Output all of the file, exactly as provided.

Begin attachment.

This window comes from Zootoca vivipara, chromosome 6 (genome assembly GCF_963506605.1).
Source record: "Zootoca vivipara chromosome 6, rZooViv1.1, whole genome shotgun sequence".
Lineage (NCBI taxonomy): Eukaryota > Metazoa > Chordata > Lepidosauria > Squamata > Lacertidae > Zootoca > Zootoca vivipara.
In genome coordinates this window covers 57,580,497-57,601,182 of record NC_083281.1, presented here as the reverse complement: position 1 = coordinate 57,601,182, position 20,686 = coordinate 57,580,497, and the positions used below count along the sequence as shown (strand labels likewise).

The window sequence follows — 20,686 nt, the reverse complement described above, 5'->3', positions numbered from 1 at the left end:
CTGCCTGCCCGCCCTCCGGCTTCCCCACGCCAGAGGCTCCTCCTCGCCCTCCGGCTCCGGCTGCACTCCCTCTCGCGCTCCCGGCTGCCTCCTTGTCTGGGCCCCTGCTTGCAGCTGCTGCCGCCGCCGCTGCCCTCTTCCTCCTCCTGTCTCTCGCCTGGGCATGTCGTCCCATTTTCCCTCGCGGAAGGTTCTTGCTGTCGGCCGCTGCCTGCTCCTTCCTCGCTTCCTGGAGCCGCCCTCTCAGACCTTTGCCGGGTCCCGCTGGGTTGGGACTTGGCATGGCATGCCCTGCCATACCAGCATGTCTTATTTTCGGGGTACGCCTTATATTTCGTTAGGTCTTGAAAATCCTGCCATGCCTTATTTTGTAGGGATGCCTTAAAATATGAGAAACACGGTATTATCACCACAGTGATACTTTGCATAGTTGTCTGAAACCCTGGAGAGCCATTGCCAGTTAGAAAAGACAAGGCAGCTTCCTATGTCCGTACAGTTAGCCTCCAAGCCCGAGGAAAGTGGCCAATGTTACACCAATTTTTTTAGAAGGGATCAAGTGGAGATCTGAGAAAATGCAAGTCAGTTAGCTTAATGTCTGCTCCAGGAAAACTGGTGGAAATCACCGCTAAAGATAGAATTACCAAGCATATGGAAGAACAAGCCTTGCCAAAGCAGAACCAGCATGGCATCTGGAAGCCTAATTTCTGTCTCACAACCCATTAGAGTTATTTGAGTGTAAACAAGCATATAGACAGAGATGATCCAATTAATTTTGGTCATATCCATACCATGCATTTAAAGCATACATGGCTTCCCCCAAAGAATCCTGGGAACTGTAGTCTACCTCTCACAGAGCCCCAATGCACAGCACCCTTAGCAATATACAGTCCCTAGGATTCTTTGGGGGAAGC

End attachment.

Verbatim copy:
This window comes from Zootoca vivipara, chromosome 6 (genome assembly GCF_963506605.1).
Source record: "Zootoca vivipara chromosome 6, rZooViv1.1, whole genome shotgun sequence".
Lineage (NCBI taxonomy): Eukaryota > Metazoa > Chordata > Lepidosauria > Squamata > Lacertidae > Zootoca > Zootoca vivipara.
In genome coordinates this window covers 57,580,497-57,601,182 of record NC_083281.1, presented here as the reverse complement: position 1 = coordinate 57,601,182, position 20,686 = coordinate 57,580,497, and the positions used below count along the sequence as shown (strand labels likewise).

The window sequence follows — 20,686 nt, the reverse complement described above, 5'->3', positions numbered from 1 at the left end:
CTGCCTGCCCGCCCTCCGGCTTCCCCACGCCAGAGGCTCCTCCTCGCCCTCCGGCTCCGGCTGCACTCCCTCTCGCGCTCCCGGCTGCCTCCTTGTCTGGGCCCCTGCTTGCAGCTGCTGCCGCCGCCGCTGCCCTCTTCCTCCTCCTGTCTCTCGCCTGGGCATGTCGTCCCATTTTCCCTCGCGGAAGGTTCTTGCTGTCGGCCGCTGCCTGCTCCTTCCTCGCTTCCTGGAGCCGCCCTCTCAGACCTTTGCCGGGTCCCGCTGGGTTGGGACTTGGCATGGCATGCCCTGCCATACCAGCATGTCTTATTTTCGGGGTACGCCTTATATTTCGTTAGGTCTTGAAAATCCTGCCATGCCTTATTTTGTAGGGATGCCTTAAAATATGAGAAACACGGTATTATCACCACAGTGATACTTTGCATAGTTGTCTGAAACCCTGGAGAGCCATTGCCAGTTAGAAAAGACAAGGCAGCTTCCTATGTCCGTACAGTTAGCCTCCAAGCCCGAGGAAAGTGGCCAATGTTACACCAATTTTTTTAGAAGGGATCAAGTGGAGATCTGAGAAAATGCAAGTCAGTTAGCTTAATGTCTGCTCCAGGAAAACTGGTGGAAATCACCGCTAAAGATAGAATTACCAAGCATATGGAAGAACAAGCCTTGCCAAAGCAGAACCAGCATGGCATCTGGAAGCCTAATTTCTGTCTCACAACCCATTAGAGTTATTTGAGTGTAAACAAGCATATAGACAGAGATGATCCAATTAATTTTGGTCATATCCATACCATGCATTTAAAGCATACATGGCTTCCCCCAAAGAATCCTGGGAACTGTAGTCTACCTCTCACAGAGCCCCAATGCACAGCACCCTTAGCAATATACAGTCCCTAGGATTCTTTGGGGGAAGC